Regina Leader-Post - - FRONT PAGE - ASH­LEY MARTIN amartin@post­

A 12-year-old boy ac­cused of cre­at­ing a chem­i­cal ex­plo­sion dur­ing morn­ing re­cess on Wed­nes­day didn’t mean to harm one of his school­mates.

That’s ac­cord­ing to Regina Pub­lic School Di­vi­sion spokesper­son Terry Lazarou.

“There was no in­di­ca­tion that the stu­dent in­tended to do any harm to any­one,” said Lazarou. “The fact that it hurt some­one was ac­ci­den­tal.

“How­ever, it still is very, very se­ri­ous. It did cause harm to a stu­dent. It is com­pletely inap­pro­pri­ate in a school en­vi­ron­ment.”

Regina po­lice have charged the 12-year-old boy in con­nec­tion with the in­ci­dent that oc­curred on the play­ground of Ruth M. Buck School in north­west Regina.

A 12-year-old girl who was nearby sus­tained non-life-threat­en­ing in­juries. She was taken to hos­pi­tal with chem­i­cal burns.

At a news con­fer­ence on Thurs­day, Regina po­lice spokes­woman El­iz­a­beth Popowich said only that the girl was treated and will re­cover. Lazarou wouldn’t com­ment fur­ther, cit­ing the girl’s right to pri­vacy.

The chem­i­cals didn’t come from the school, said Lazarou, nor did the knowledge of how to cre­ate an ex­plo­sion.

“They ’re ma­te­ri­als that are rel­a­tively common, but when mixed to­gether in a closed con­tainer, cre­ate enough pres­sure to ex­plode the con­tainer,” Popowich said.

She didn’t want to be more spe­cific lest “some­one else who may have the same level of cu­rios­ity” con­sid­ers repli­cat­ing the boy’s ac­tiv­i­ties.

Lazarou agreed, say­ing: “The stu­dent, I think, just wanted to demon­strate that some­thing could be as­sem­bled eas­ily and show off, and it just went hor­ri­bly, hor­ri­bly wrong.”

As Thurs­day was the last day of school be­fore the week­long spring break, Lazarou said a school as­sem­bly would be planned for the week of April 9 to dis­cuss the in­ci­dent.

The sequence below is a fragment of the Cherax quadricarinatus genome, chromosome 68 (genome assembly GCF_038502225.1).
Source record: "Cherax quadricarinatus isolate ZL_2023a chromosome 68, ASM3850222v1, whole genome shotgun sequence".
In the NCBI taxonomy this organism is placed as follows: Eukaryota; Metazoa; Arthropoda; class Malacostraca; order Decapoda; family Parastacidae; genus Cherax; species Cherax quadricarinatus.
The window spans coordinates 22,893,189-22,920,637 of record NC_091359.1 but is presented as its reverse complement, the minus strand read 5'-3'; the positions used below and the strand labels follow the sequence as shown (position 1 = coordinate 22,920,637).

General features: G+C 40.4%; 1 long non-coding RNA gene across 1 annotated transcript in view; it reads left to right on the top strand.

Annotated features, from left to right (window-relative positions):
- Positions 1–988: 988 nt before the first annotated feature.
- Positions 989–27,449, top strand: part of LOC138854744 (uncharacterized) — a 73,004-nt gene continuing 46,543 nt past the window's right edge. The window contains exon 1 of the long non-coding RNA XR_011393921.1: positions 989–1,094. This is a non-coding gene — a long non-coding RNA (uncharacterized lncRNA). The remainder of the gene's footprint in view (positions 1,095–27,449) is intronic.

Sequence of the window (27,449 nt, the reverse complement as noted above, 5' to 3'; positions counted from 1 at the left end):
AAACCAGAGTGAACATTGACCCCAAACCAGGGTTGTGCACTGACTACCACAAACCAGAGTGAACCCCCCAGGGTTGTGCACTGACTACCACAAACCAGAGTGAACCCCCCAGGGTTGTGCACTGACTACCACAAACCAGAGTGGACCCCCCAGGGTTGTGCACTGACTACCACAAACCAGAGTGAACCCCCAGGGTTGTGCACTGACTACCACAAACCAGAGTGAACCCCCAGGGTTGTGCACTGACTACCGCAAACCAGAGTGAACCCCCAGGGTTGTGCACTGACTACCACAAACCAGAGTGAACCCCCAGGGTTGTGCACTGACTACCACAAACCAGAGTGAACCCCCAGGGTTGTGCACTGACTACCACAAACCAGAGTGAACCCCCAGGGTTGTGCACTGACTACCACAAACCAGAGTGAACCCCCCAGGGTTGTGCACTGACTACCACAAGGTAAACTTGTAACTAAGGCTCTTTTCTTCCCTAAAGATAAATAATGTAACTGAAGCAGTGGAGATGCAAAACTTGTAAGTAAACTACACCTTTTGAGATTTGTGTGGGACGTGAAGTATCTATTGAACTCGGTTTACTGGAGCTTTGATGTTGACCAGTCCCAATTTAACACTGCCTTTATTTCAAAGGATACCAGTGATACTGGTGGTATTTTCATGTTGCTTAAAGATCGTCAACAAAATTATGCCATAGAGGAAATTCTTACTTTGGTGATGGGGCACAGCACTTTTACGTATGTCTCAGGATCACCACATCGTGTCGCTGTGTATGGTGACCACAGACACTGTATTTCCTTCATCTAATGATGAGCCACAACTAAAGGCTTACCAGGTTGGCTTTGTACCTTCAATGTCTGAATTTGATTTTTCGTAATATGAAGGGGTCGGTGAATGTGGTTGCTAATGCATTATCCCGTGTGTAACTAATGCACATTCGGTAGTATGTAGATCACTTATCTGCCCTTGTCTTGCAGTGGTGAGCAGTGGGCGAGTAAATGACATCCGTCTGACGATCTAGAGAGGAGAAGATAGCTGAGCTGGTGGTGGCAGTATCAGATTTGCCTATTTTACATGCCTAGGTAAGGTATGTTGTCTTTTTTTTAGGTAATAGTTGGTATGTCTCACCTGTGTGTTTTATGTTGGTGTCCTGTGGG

“The as­sem­bly will prob­a­bly in­volve the school re­source of­fi­cer, who’s a po­lice per­son, to talk about safety and not mess­ing around with stuff that’s po­ten­tially very dan­ger­ous,” said Lazarou.

Ac­cord­ing to Regina po­lice, the school’s prin­ci­pal con­tacted a school re­source of­fi­cer to re­port the “ex­plo­sive chem­i­cal re­ac­tion that in­jured a stu­dent.”

Lazarou said school ad­min­is­tra­tors gave the girl first aid.

He said there was a “small de­lay” in con­tact­ing some of the par­ents of stu­dents who wit­nessed the ex­plo­sion, as the po­lice were con­duct­ing an in­ves­ti­ga­tion.

As of late Thurs­day morn­ing, he said, some of the stu­dents’ par­ents had been con­tacted, while oth­ers had yet to be con­tacted.

He said the school would be send­ing a let­ter home to fam­i­lies on Thurs­day to in­form them of the event.

Lazarou couldn’t say ex­actly how many su­per­vi­sors were on the play­ground at the time, but “there wasn’t a gap in su­per­vi­sors. It was a very quick thing.”

He said this is a first for the school di­vi­sion, “with re­spect to some­one be­com­ing in­jured be­cause of some­thing like this.”

The 12-year-old boy, who can­not be named in ac­cor­dance with the Youth Crim­i­nal Jus­tice Act, is charged with us­ing ex­plo­sives (throw­ing a cor­ro­sive sub­stance), as­sault with a weapon, and mis­chief un­der $5,000.

He made his first court ap­pear­ance in youth court on Thurs­day.

Po­lice searched the sus­pect’s home and “are also en­gaged in a pro­to­col to as­sess any po­ten­tial threat posed by the sus­pect,” po­lice said.

Po­lice, school of­fi­cials and other au­thor­i­ties are also en­gaged in plan­ning to pro­vide fol­lowup and other re­sources as needed for all in­volved.

There is no ev­i­dence the ex­plo­sion was di­rected at any par­tic­u­lar in­di­vid­ual.

Popowich said in­for­ma­tion wasn’t re­leased about the in­ci­dent un­til Thurs­day be­cause an in­ves­ti­ga­tion “takes a cer­tain amount of time.”


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